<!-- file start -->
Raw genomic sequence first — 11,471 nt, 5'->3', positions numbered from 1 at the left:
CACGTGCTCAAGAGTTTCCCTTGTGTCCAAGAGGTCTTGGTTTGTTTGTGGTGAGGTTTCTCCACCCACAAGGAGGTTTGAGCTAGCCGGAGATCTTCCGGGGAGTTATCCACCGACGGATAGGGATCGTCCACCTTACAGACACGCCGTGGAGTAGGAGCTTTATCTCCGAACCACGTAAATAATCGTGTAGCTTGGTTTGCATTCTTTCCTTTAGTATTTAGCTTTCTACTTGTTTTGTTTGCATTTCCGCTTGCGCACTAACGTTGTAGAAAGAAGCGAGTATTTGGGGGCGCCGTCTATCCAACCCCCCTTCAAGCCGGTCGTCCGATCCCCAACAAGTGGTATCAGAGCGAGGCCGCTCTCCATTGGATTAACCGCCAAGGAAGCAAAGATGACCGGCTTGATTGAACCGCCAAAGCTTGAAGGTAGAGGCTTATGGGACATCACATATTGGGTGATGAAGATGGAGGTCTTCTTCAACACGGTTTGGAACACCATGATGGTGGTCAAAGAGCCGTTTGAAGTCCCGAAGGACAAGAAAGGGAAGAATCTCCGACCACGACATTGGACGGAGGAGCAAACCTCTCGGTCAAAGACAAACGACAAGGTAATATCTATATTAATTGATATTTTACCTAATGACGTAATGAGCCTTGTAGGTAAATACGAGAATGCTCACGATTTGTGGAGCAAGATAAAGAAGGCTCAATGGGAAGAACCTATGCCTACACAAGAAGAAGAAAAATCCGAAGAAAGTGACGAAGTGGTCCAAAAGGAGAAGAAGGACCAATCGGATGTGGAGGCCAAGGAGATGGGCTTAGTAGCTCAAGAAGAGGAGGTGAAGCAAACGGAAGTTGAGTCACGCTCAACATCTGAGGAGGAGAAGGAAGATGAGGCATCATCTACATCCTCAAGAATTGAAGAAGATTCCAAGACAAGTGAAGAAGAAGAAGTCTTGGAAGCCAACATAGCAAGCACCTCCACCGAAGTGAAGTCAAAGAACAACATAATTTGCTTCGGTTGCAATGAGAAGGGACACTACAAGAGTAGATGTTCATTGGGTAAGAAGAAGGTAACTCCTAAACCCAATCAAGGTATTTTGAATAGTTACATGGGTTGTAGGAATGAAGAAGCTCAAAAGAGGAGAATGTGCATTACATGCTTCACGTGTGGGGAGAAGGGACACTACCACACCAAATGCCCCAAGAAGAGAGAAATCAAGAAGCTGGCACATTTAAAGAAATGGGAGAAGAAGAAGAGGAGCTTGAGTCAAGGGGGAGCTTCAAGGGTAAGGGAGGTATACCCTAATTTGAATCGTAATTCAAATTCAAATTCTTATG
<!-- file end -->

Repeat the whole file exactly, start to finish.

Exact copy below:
Raw genomic sequence first — 11,471 nt, 5'->3', positions numbered from 1 at the left:
CACGTGCTCAAGAGTTTCCCTTGTGTCCAAGAGGTCTTGGTTTGTTTGTGGTGAGGTTTCTCCACCCACAAGGAGGTTTGAGCTAGCCGGAGATCTTCCGGGGAGTTATCCACCGACGGATAGGGATCGTCCACCTTACAGACACGCCGTGGAGTAGGAGCTTTATCTCCGAACCACGTAAATAATCGTGTAGCTTGGTTTGCATTCTTTCCTTTAGTATTTAGCTTTCTACTTGTTTTGTTTGCATTTCCGCTTGCGCACTAACGTTGTAGAAAGAAGCGAGTATTTGGGGGCGCCGTCTATCCAACCCCCCTTCAAGCCGGTCGTCCGATCCCCAACAAGTGGTATCAGAGCGAGGCCGCTCTCCATTGGATTAACCGCCAAGGAAGCAAAGATGACCGGCTTGATTGAACCGCCAAAGCTTGAAGGTAGAGGCTTATGGGACATCACATATTGGGTGATGAAGATGGAGGTCTTCTTCAACACGGTTTGGAACACCATGATGGTGGTCAAAGAGCCGTTTGAAGTCCCGAAGGACAAGAAAGGGAAGAATCTCCGACCACGACATTGGACGGAGGAGCAAACCTCTCGGTCAAAGACAAACGACAAGGTAATATCTATATTAATTGATATTTTACCTAATGACGTAATGAGCCTTGTAGGTAAATACGAGAATGCTCACGATTTGTGGAGCAAGATAAAGAAGGCTCAATGGGAAGAACCTATGCCTACACAAGAAGAAGAAAAATCCGAAGAAAGTGACGAAGTGGTCCAAAAGGAGAAGAAGGACCAATCGGATGTGGAGGCCAAGGAGATGGGCTTAGTAGCTCAAGAAGAGGAGGTGAAGCAAACGGAAGTTGAGTCACGCTCAACATCTGAGGAGGAGAAGGAAGATGAGGCATCATCTACATCCTCAAGAATTGAAGAAGATTCCAAGACAAGTGAAGAAGAAGAAGTCTTGGAAGCCAACATAGCAAGCACCTCCACCGAAGTGAAGTCAAAGAACAACATAATTTGCTTCGGTTGCAATGAGAAGGGACACTACAAGAGTAGATGTTCATTGGGTAAGAAGAAGGTAACTCCTAAACCCAATCAAGGTATTTTGAATAGTTACATGGGTTGTAGGAATGAAGAAGCTCAAAAGAGGAGAATGTGCATTACATGCTTCACGTGTGGGGAGAAGGGACACTACCACACCAAATGCCCCAAGAAGAGAGAAATCAAGAAGCTGGCACATTTAAAGAAATGGGAGAAGAAGAAGAGGAGCTTGAGTCAAGGGGGAGCTTCAAGGGTAAGGGAGGTATACCCTAATTTGAATCGTAATTCAAATTCAAATTCTTATG